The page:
2. Boston Herald: Steve Donahue is very, very patient. It’s hard to tell from reading this article whether Donahue is patient or just resigned. While it’s true you want to ground yourself in reality, it won’t help you recruit: “He’s conceded that he won’t win recruiting wars with ACC powers Duke and North Carolina for blue chip prospects.” The fact is, a good recruiter absolutely can win those battles (see: Sean Miller at Arizona or even Mark Gottfried at NC State in recent weeks). Boston College has something to offer high-level recruits that Duke and North Carolina do not always have available, though: playing time. The article also makes a great point that Donahue has a history of starting slow, as his teams faced losing seasons in his first six years at Cornell.
  3. Burlington Times-News: With the additions of Pittsburgh and Syracuse, the ACC won’t just see its overall basketball talent increase, but it will also have to change scheduling dramatically. Currently teams play 16 games, four of which include home-and-homes against rivals (i.e., Duke plays North Carolina and Maryland twice every year) and three other rotating home-and-home series. But the addition of two more teams will mandate the conference move to at least an 18-game conference season (basically, the same parameters would exist with two more one-time opponents factored in). Nothing is as satisfactory as a round-robin schedule where everyone gets two shots against everyone else, but conference expansion has made that impossible.
  4. Richmond Times-Dispatch: The writers over at the Richmond Times-Dispatch put together five trivia questions about the ACC. One very interesting fact I found was that Florida State has never won an ACC title (with the Seminoles’ last basketball title of any kind coming in 1978 in the Metro Conference). Although I’m going to disagree with number four: James McAdoo is not this year’s Harrison Barnes. Partially because Barnes came into last season so hyped (but mostly because guys like Barnes and Jared Sullinger returned for another year of college), the media hasn’t crowned any freshmen as the next big thing this year. If there’s an apt comparison for McAdoo, it’s Marvin Williams (the most gifted member of the Tar Heels’ 2005 National Championship team, who also came off the bench).
  5. Asheville Citizen Times: Looking for a pie-in-the-sky local preview of the UNC-Asheville vs. North Carolina game coming up this Sunday? Then the Asheville Citizen Times is your paper! The piece actually points out a couple of interesting tidbits: (1) the last time Roy Williams generously christened a non-BCS arena, the Tar Heels lost to College of Charleston in 2009 (the year after the National Championship); and (2) the Tar Heels won’t arrive in Asheville until 5:00AM Saturday morning before the Sunday game because of a cross-country flight back from tonight’s Carrier Classic. UNC Asheville is the favorite to repeat in the Big South and to receive a 16-seed for the Big Dance.

EXTRA: Former Duke basketball player Reggie Love will leave the White House by the end of the year. Love is currently working on an MBA from the prestigious Wharton School of Business at Penn and cited focusing on education as the reason for his departure. In addition to missing a very valuable teammate for pick-up hoops games, President Obama will also miss Love for his cultural influence: “The president also credited Love for expanding his musical repertoire, introducing him to artists like Nas and Lil Wayne.”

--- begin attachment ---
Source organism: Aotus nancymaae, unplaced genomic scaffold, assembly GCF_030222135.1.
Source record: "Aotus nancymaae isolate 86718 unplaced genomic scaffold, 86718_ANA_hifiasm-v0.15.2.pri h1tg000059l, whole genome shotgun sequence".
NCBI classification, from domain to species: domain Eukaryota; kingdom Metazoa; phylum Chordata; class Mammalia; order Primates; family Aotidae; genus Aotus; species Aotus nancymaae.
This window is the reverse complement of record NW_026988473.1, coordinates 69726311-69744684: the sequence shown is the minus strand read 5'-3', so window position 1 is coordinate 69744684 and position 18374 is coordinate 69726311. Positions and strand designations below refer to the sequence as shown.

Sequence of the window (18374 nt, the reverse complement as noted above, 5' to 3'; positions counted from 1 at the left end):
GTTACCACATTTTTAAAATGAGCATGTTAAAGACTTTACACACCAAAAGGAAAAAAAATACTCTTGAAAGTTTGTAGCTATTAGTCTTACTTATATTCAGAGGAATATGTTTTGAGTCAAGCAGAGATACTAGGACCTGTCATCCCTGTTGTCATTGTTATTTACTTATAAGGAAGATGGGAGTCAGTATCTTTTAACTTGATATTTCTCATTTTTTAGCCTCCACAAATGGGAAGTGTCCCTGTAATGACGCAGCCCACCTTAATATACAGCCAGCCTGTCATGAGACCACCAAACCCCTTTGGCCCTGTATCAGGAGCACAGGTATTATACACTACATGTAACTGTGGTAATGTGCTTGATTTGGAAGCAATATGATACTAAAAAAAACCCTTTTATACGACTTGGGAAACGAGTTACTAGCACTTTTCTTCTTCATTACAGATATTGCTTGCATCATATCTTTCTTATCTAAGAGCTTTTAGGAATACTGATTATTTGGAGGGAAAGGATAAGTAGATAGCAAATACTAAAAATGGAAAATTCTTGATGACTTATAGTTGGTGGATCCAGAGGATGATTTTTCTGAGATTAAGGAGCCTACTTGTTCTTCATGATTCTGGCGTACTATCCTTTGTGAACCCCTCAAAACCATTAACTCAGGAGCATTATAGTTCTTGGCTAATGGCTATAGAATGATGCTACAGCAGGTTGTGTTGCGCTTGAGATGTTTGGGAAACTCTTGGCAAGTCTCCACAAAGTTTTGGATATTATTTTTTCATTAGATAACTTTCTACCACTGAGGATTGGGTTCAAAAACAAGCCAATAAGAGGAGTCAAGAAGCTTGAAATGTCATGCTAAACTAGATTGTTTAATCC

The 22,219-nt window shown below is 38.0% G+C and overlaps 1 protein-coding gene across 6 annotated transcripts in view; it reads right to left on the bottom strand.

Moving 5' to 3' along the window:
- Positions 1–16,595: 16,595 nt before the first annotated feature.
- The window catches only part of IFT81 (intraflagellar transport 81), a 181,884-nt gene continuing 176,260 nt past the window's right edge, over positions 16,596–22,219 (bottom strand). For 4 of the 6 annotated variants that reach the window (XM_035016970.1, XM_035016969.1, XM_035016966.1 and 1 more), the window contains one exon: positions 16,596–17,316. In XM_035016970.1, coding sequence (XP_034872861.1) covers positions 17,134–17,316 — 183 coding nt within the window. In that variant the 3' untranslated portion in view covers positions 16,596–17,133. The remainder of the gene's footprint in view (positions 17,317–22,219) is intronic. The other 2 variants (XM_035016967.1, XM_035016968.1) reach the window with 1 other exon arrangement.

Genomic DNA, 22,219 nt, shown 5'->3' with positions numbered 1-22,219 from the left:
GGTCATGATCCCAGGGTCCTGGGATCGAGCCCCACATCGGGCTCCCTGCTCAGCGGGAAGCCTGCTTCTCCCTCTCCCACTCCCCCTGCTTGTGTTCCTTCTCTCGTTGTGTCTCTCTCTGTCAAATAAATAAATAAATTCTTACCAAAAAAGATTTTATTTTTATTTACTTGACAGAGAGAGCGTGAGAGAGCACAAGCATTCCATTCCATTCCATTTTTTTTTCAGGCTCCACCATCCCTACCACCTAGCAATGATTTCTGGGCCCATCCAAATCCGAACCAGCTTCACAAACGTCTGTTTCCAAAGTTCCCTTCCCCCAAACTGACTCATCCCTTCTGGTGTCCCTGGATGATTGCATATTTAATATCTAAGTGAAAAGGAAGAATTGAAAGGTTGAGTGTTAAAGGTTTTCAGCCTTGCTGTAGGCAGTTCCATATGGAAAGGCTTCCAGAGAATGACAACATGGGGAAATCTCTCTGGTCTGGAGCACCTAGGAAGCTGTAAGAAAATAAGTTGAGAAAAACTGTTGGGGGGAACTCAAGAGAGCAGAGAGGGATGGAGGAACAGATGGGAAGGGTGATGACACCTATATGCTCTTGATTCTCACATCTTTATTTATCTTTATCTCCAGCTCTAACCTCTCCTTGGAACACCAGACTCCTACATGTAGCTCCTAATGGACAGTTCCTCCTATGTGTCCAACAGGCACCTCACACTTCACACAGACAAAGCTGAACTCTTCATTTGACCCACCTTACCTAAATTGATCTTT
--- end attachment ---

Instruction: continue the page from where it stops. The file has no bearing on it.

Image of the Day:

The Aircraft Carrier Setting for Tonight's Game between Michigan State and North Carolina Looks Epic

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20 Questions: Is This Roy Williams’ Best North Carolina Team Yet?

Posted by KCarpenter on November 8th, 2011

Kellen Carpenter is an ACC microsite staffer and an RTC columnist.  

Question: Is This Roy Williams’ Best North Carolina Team Yet?

North Carolina enters the season as the near-unanimous choice for the best team in the country. They are the clear Vegas favorite to win the national championship. This team has the potential to be very, very good, and the raw talent assembled in Chapel Hill is impressive.  Let’s take a quick inventory: The team is led by Harrison Barnes, a first team All-America caliber player, and perhaps the most skilled Tar Heel of the Roy Williams era. He’s surrounded by three other All-America (though probably not first team) level players in steady seven-footer Tyler Zeller, pass-first floor general Kendall Marshall, and the lanky defensive terror that is John Henson. The fifth starter is the speedy and defensive minded Dexter Strickland, who some claim is one of the top one hundred players in America. Coming off the bench are three five-star recruits: Reggie Bullock, a big guard with a sweet-shooting stroke who missed most of last year with an injury, and two freshmen. James McAdoo is more Ed Davis than Marvin Williams, but regardless, he seems locked into the role of the big NBA prospect coming off the bench. P.J. Hairston is, like Bullock, a big guard with a penchant for draining threes.

It's All Smiles at Carolina This Season

That’s a pretty good team, and we aren’t even counting two skilled, big freshmen forwards in Desmond Hubert and Jackson Simmons, the senior Swiss Army knife that is Justin Watts, freshman back-up point guard Stilman White, the injured Leslie McDonald, who was last year’s best three-point shooter, and the relentless majesty of Blue Steel, the motley crew of walk-ons. While these players are pretty good, for now let’s just focus on the top eight guys in the rotation since more than likely they will be playing most of the minutes.  Let’s take a step back and look at these eight players.